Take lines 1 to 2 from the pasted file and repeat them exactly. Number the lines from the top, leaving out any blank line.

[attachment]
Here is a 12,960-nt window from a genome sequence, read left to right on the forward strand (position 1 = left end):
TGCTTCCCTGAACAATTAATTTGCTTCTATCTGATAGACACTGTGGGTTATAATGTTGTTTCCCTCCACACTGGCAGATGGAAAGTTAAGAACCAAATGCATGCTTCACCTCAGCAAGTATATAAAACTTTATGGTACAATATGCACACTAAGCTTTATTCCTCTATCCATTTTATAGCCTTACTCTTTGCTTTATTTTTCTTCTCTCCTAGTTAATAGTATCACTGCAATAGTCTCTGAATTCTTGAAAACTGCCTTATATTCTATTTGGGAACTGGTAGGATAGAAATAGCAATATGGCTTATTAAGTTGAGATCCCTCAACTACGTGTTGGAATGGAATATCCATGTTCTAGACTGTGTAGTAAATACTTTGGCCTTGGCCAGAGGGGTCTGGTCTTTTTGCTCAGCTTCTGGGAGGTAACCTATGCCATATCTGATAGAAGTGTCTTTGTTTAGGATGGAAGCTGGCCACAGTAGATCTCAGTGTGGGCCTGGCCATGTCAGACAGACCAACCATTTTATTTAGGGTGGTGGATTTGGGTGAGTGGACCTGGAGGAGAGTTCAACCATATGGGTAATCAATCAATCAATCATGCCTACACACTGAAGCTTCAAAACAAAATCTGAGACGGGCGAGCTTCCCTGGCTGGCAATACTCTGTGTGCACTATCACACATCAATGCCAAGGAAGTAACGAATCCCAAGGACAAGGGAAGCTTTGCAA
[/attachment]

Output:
Here is a 12,960-nt window from a genome sequence, read left to right on the forward strand (position 1 = left end):
TGCTTCCCTGAACAATTAATTTGCTTCTATCTGATAGACACTGTGGGTTATAATGTTGTTTCCCTCCACACTGGCAGATGGAAAGTTAAGAACCAAATGCATGCTTCACCTCAGCAAGTATATAAAACTTTATGGTACAATATGCACACTAAGCTTTATTCCTCTATCCATTTTATAGCCTTACTCTTTGCTTTATTTTTCTTCTCTCCTAGTTAATAGTATCACTGCAATAGTCTCTGAATTCTTGAAAACTGCCTTATATTCTATTTGGGAACTGGTAGGATAGAAATAGCAATATGGCTTATTAAGTTGAGATCCCTCAACTACGTGTTGGAATGGAATATCCATGTTCTAGACTGTGTAGTAAATACTTTGGCCTTGGCCAGAGGGGTCTGGTCTTTTTGCTCAGCTTCTGGGAGGTAACCTATGCCATATCTGATAGAAGTGTCTTTGTTTAGGATGGAAGCTGGCCACAGTAGATCTCAGTGTGGGCCTGGCCATGTCAGACAGACCAACCATTTTATTTAGGGTGGTGGATTTGGGTGAGTGGACCTGGAGGAGAGTTCAACCATATGGGTAATCAATCAATCAATCATGCCTACACACTGAAGCTTCAAAACAAAATCTGAGACGGGCGAGCTTCCCTGGCTGGCAATACTCTGTGTGCACTATCACACATCAATGCCAAGGAAGTAACGAATCCCAAGGACAAGGGAAGCTTTGCAA